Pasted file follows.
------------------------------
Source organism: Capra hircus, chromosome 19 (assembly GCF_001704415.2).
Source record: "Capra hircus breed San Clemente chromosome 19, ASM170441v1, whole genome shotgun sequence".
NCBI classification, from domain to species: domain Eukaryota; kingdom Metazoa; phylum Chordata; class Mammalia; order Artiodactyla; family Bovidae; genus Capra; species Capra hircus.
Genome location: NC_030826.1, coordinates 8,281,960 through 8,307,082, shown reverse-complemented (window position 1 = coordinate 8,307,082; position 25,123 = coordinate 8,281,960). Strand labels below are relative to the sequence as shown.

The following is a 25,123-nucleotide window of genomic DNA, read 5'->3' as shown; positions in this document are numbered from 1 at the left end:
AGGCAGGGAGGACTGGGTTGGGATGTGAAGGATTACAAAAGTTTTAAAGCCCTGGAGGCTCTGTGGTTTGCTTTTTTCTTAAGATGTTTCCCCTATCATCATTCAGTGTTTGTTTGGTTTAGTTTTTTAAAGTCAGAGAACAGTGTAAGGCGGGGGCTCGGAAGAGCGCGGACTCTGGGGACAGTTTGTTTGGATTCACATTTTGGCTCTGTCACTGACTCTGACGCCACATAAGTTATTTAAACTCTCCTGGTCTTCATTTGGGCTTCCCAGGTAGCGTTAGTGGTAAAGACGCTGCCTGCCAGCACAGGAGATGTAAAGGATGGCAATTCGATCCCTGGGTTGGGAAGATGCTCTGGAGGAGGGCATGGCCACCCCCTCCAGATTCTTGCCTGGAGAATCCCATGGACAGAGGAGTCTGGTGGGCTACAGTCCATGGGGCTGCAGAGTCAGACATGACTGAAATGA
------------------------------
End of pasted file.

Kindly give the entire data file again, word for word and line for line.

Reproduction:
Source organism: Capra hircus, chromosome 19 (assembly GCF_001704415.2).
Source record: "Capra hircus breed San Clemente chromosome 19, ASM170441v1, whole genome shotgun sequence".
NCBI classification, from domain to species: domain Eukaryota; kingdom Metazoa; phylum Chordata; class Mammalia; order Artiodactyla; family Bovidae; genus Capra; species Capra hircus.
Genome location: NC_030826.1, coordinates 8,281,960 through 8,307,082, shown reverse-complemented (window position 1 = coordinate 8,307,082; position 25,123 = coordinate 8,281,960). Strand labels below are relative to the sequence as shown.

The following is a 25,123-nucleotide window of genomic DNA, read 5'->3' as shown; positions in this document are numbered from 1 at the left end:
AGGCAGGGAGGACTGGGTTGGGATGTGAAGGATTACAAAAGTTTTAAAGCCCTGGAGGCTCTGTGGTTTGCTTTTTTCTTAAGATGTTTCCCCTATCATCATTCAGTGTTTGTTTGGTTTAGTTTTTTAAAGTCAGAGAACAGTGTAAGGCGGGGGCTCGGAAGAGCGCGGACTCTGGGGACAGTTTGTTTGGATTCACATTTTGGCTCTGTCACTGACTCTGACGCCACATAAGTTATTTAAACTCTCCTGGTCTTCATTTGGGCTTCCCAGGTAGCGTTAGTGGTAAAGACGCTGCCTGCCAGCACAGGAGATGTAAAGGATGGCAATTCGATCCCTGGGTTGGGAAGATGCTCTGGAGGAGGGCATGGCCACCCCCTCCAGATTCTTGCCTGGAGAATCCCATGGACAGAGGAGTCTGGTGGGCTACAGTCCATGGGGCTGCAGAGTCAGACATGACTGAAATGA